Obituary written by David Carment, published in Journal of Northern Territory History, no 16, 2005:
Barbara James, a longstanding and much loved member of the Historical Society of the Northern Territory, died in Darwin after a courageous battle with cancer on 31 March 2003. I valued her as a good friend and a fellow historian for whom I had enormous respect. She was also a journalist, political activist, environmentalist, writer and key figure in numerous community organisations. Her funeral at Darwin’s Christ Church Cathedral attracted hundreds of mourners. There were eulogies from Bob Collins, the only Territorian to serve as a Commonwealth minister, and Clare Martin, the Chief Minister of the Northern Territory. Both knew Barbara well and owed much to her.
Barbara was born on 8 November 1943 at Holdrege, Nebraska, United States of America. Her Swedish ancestors came to Nebraska among the early European pioneers. She was keenly interested in her family history, visiting Sweden to undertake research on it. After receiving a degree in English and Journalism, she travelled to Australia in 1966 and came to live in Darwin a year later. Finding work as a journalist, she became very interested in Northern Territory history and from the late 1970s wrote many well-researched and popular newspaper articles on local historical topics. In the mid 1980s she completed a Northern Territory history subject I taught at the Darwin Institute of Technology although I learned much more from her than she did from me. She was an energetic and effective office bearer in the National Trust of Australia (Northern Territory), a founder of the Professional Historians Association (Northern Territory) and an Australian Heritage Commissioner.
She was typically modest about her historical work, sometimes commenting that she was conscious of her lack of a postgraduate qualification. Academic and professional historians, however, had a particularly high regard for her research and writing. Perhaps her most noteworthy contributions were in the area of women’s history. Her award winning book No Man’s Land: Women of the Northern Territory appeared in 1989 and was a best seller. It will re-appear soon as a revised edition. Other important contributions included Elsie Bohning: The Little Bush Maid (1990), Occupation Citizen: The Story of Northern Territory Women and the Vote (1894-1896) (1995) and (with Helen Wilson) ‘Fit for the Gentler Sex’: A Social and Site History of the Settlement of Darwin and its Environs. A Commemoration of the Contribution Women Have Made to the Territory (1997). She worked as a historian for the Northern Territory Trades and Labour Council regarding International Women’s Year and undertook research on women pioneers such as Esther Meaney and Eileen Fitzer. Barbara, Helen Wilson and I shared a strong interest in the colourful ‘father, brother, uncle, aunt’ of nineteenth century Darwin, John George Knight, that resulted in our joint publications Territorian: The Life and Work of John George Knight (1993) and The Real Live Resident: The Annotated Letters of John George Knight (1994). Barbara and I also jointly edited the second volume of the Northern Territory Dictionary of Biography (1992). She made a remarkable contribution to all three volumes of the Dictionary, writing 39 articles for it. Her Darwin’s Hotel Victoria – Its Life and Legends (1990) and The Residency and its Residents: The Story of Darwin’s House of Seven Gable (1990) are fascinating contributions to social history. Other strong interests towards the end of her life were reflected in her chapters ‘The Story of a Territory “Object Lesson” in Federation’ and ‘Federation and “Faith”: The Story of Darwin’s Wesleyan Methodist Church in the Foundation Years (1897-1902)’ in Lesley Mearns and Leith Barter (editors), Progressing Backwards: The Northern Territory in 1901 (2002).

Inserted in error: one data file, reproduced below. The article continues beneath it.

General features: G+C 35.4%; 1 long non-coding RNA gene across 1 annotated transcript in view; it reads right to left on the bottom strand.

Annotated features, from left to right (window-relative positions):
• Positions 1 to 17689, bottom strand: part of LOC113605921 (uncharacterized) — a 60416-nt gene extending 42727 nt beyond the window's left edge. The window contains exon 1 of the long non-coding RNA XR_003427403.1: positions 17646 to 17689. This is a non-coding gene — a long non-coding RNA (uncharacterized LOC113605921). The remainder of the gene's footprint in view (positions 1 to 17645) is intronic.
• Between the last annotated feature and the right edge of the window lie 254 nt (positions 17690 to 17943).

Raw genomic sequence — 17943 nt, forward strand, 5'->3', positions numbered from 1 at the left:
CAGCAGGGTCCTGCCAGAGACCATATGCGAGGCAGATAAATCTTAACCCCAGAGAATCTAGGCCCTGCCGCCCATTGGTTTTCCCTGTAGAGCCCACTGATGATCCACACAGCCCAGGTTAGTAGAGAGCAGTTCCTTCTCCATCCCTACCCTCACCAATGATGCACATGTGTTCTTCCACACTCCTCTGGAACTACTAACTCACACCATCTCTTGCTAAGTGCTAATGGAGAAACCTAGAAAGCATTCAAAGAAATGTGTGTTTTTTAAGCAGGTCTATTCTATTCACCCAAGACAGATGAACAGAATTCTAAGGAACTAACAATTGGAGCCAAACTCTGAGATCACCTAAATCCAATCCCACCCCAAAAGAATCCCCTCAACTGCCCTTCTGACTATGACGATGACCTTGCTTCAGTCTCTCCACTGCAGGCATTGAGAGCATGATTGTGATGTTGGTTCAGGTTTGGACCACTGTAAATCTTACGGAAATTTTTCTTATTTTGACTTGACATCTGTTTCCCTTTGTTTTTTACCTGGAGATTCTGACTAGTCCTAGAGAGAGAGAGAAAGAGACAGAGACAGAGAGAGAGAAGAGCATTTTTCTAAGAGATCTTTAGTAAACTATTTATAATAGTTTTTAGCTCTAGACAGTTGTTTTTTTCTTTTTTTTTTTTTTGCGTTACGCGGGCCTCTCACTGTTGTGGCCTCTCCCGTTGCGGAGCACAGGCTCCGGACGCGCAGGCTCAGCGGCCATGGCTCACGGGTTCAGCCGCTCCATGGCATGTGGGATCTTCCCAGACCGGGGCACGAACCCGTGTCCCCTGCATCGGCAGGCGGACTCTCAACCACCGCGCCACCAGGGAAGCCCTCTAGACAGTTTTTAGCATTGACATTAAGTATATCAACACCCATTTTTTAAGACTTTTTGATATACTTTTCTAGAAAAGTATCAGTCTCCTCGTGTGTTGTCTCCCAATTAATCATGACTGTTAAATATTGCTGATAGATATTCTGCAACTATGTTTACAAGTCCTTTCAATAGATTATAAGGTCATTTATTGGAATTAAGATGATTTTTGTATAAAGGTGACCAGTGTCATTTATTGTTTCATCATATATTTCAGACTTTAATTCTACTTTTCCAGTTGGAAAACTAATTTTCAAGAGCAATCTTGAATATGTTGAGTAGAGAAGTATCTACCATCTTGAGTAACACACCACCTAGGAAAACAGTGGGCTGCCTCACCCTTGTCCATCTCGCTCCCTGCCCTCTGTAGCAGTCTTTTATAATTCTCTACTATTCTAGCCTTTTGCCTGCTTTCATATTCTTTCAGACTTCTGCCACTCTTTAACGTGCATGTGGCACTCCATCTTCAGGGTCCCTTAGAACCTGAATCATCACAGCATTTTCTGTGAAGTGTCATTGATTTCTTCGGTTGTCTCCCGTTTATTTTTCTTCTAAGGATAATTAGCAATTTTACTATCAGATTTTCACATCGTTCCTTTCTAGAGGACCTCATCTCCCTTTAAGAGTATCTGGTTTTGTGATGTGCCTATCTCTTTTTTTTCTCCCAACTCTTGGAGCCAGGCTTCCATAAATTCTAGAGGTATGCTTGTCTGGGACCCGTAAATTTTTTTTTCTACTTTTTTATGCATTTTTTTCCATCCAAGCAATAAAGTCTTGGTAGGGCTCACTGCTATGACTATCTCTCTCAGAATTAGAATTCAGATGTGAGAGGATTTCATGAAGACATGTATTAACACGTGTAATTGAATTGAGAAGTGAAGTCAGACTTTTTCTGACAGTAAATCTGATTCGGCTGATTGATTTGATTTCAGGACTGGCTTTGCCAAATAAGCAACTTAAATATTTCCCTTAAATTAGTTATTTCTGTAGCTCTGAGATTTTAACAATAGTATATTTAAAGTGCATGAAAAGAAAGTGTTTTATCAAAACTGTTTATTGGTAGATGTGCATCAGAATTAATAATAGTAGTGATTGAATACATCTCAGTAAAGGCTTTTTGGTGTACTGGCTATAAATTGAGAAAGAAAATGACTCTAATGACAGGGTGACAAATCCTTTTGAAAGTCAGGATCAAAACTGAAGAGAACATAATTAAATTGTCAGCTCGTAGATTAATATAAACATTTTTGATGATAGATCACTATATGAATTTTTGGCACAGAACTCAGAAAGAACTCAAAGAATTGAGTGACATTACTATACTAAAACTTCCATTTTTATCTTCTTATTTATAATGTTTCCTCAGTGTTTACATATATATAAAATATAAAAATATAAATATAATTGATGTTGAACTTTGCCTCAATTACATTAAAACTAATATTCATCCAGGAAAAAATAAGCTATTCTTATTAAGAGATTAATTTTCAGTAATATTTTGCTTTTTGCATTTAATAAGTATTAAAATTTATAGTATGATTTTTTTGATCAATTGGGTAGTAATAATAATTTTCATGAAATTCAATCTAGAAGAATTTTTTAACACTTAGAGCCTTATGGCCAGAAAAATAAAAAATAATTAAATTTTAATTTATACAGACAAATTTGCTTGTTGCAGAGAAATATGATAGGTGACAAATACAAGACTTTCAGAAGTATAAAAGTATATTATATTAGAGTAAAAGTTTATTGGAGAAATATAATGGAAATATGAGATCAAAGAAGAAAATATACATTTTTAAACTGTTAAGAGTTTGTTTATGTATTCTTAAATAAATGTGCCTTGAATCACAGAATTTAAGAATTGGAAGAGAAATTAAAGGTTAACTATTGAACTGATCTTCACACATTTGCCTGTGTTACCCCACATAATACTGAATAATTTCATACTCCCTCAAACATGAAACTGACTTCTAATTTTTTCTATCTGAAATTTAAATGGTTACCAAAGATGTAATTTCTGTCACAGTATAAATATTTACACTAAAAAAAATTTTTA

Barbara was a great supporter of other historians. Generous in making her voluminous research materials available to others, she was also extraordinarily patient with the numerous University History students who sought her help. She was a regular attendee at Historical Society lectures, Northern Territory University History seminars and launches of books on Northern Territory history. Her assistance to historians at the Museum and Art Gallery of the Northern Territory was of immense value. Much of my own historical work would not have been possible without Barbara’s support. The field of Territory history will be considerably poorer with her passing. She is already very greatly missed.